General cardiology

Ischaemic Heart Disease

Risk factors for ischaemic heart disease include smoking, high blood pressure, diabetes, high cholesterol or family history of heart attacks at a young age. In women, additional risk factors include a history of pre-eclampsia, gestational diabetes or premature menopause.

If you are having symptoms of chest pain or severe breathlessness, call 000 for an ambulance.

It is well recognised that women more frequently experience the less typical symptoms of a heart attack or angina compared with men. Rather than classic, “crushing” pain in the middle of the chest, they may develop breathlessness, nausea or pain in the arms or jaw. This can sometimes lead to delays in women seeking medical advice or attending hospital for assessment. If you are experiencing such symptoms, you should also call 000 for an ambulance.

You may need further investigation if you have been evaluated for chest pain and discharged from an emergency department. Further tests may include stress testing, CT coronary angiography or, less commonly, invasive coronary angiography.

If you have already undergone any of these tests, you may also require further detailed explanation of the result. If you have been found to have ischaemic heart (coronary artery) disease, adjustment of your medications and pro-active management of your risk factors can help to reduce the risk of further cardiac issues in future.

Takotsubo cardiomyopathy

Thought to be a “stress-induced” cardiomyopathy (also commonly called “broken-heart syndrome”), Takotsubo cardiomyopathy is now recognised as a possible mimic of a classic heart attack. It is usually a temporary condition causing some parts of the main heart pump to become “stunned” but improving rapidly within days or weeks.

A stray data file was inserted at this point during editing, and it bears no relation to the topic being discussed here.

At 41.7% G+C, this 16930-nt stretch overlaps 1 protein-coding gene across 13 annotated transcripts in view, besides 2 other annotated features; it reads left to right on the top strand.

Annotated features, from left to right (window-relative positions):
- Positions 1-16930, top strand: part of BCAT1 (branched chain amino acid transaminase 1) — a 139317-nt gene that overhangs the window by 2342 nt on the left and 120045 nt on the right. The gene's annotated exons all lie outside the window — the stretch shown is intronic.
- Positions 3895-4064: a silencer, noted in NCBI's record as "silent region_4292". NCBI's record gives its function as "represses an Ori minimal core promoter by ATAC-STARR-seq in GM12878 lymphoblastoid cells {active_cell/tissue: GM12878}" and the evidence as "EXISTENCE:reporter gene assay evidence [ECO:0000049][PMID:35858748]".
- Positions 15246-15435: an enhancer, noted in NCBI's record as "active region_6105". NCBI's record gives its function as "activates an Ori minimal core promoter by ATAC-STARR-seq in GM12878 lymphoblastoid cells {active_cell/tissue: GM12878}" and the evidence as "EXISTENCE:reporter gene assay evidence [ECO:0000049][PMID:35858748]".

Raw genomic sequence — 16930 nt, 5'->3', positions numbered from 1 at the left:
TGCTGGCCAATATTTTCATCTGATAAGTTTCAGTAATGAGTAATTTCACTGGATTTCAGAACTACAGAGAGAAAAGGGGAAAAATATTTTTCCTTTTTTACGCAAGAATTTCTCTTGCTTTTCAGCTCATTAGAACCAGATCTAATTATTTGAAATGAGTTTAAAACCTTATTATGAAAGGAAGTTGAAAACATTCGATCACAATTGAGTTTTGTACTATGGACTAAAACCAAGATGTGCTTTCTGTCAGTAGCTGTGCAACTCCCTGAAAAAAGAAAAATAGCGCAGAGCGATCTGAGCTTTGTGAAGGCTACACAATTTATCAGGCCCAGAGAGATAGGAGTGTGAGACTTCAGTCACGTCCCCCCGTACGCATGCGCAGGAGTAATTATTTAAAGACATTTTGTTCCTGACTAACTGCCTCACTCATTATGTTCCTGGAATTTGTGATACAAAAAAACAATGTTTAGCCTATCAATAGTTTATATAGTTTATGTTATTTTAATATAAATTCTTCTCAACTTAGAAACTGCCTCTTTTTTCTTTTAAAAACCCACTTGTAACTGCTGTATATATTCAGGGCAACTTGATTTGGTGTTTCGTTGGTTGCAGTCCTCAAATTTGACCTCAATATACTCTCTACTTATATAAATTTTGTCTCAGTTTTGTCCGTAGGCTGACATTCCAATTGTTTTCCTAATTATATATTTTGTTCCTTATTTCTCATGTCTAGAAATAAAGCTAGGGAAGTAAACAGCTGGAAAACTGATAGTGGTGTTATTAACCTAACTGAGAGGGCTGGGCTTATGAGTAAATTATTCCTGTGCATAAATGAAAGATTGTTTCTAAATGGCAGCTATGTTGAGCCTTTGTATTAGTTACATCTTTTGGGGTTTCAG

It is most common in post-menopausal women, and usually occurs following significant emotional or physical stress. The condition is thought to be due to the influence of the central nervous symptoms upon the heart, but the exact mechanism is not yet understood. Anxiety is common after an episode, and discussion with your doctor can help to better understand and manage your condition.

Spontaneous coronary artery dissection (SCAD)

SCAD is a rare cause of a heart attack, due to a tear within the coronary artery leading to a reduction or blockage of blood flow to the heart muscle. This condition is often treated with medication alone as spontaneous healing is very common.

Atrial Fibrillation/Flutter

These arrhythmias can cause significant symptoms and are also associated with an increase in stroke risk. A detailed evaluation can help in developing a management plan which may include medication for symptom control and a discussion around anticoagulant (blood thinner) medications to decrease your risk of stroke. Further evaluation for potential causes or triggers of atrial fibrillation may also be necessary. Lifestyle alterations such as weight loss, moderation of alcohol intake and treatment of obstructive sleep apnoea may assist in reducing recurrence of atrial fibrillation. If specialised procedures such as an AF ablation could be helpful, you will be referred on to a specialist with particular expertise in this area.